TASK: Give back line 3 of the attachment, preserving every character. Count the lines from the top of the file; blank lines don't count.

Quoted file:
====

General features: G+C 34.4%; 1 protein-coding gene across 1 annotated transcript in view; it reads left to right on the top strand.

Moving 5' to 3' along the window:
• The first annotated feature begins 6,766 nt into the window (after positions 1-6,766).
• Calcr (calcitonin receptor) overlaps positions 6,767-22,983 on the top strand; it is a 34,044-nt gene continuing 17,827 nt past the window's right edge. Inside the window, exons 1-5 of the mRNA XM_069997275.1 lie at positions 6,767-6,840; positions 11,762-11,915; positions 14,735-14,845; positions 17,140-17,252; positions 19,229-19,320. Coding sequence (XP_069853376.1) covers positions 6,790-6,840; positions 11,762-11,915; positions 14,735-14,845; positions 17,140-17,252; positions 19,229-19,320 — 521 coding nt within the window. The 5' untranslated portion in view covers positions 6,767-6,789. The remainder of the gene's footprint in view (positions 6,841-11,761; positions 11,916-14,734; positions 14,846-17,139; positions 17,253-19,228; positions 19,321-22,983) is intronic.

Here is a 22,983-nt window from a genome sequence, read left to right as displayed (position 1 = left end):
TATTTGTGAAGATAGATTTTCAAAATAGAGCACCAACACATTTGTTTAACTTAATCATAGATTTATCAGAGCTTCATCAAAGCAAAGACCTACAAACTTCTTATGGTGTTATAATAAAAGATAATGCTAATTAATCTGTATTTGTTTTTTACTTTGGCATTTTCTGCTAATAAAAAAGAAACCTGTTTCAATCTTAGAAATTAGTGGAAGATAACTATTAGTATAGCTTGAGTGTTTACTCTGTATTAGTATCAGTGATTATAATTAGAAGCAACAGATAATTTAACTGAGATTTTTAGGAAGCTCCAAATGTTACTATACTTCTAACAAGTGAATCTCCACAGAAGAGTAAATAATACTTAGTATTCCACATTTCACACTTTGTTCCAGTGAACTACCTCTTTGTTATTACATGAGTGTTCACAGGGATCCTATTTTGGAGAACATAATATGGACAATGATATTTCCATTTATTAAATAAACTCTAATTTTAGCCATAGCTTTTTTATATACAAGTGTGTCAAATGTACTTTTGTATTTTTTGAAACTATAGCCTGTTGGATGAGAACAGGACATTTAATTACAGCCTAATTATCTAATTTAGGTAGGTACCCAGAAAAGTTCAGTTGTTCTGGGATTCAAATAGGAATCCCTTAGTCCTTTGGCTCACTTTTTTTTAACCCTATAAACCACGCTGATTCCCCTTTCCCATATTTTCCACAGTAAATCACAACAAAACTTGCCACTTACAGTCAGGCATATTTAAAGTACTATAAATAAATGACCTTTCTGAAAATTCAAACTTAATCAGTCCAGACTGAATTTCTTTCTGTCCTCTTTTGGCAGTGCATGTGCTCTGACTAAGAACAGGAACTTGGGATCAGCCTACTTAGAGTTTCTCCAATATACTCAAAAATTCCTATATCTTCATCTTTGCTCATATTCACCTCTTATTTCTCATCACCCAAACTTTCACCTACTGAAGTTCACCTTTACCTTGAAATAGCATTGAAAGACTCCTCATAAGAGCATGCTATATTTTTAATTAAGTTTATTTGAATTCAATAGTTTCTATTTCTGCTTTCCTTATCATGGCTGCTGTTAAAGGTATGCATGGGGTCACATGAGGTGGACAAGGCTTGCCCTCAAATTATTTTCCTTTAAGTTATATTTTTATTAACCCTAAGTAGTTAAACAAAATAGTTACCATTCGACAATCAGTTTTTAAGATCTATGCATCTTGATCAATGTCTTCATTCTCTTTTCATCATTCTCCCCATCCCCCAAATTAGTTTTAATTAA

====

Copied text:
• The first annotated feature begins 6,766 nt into the window (after positions 1-6,766).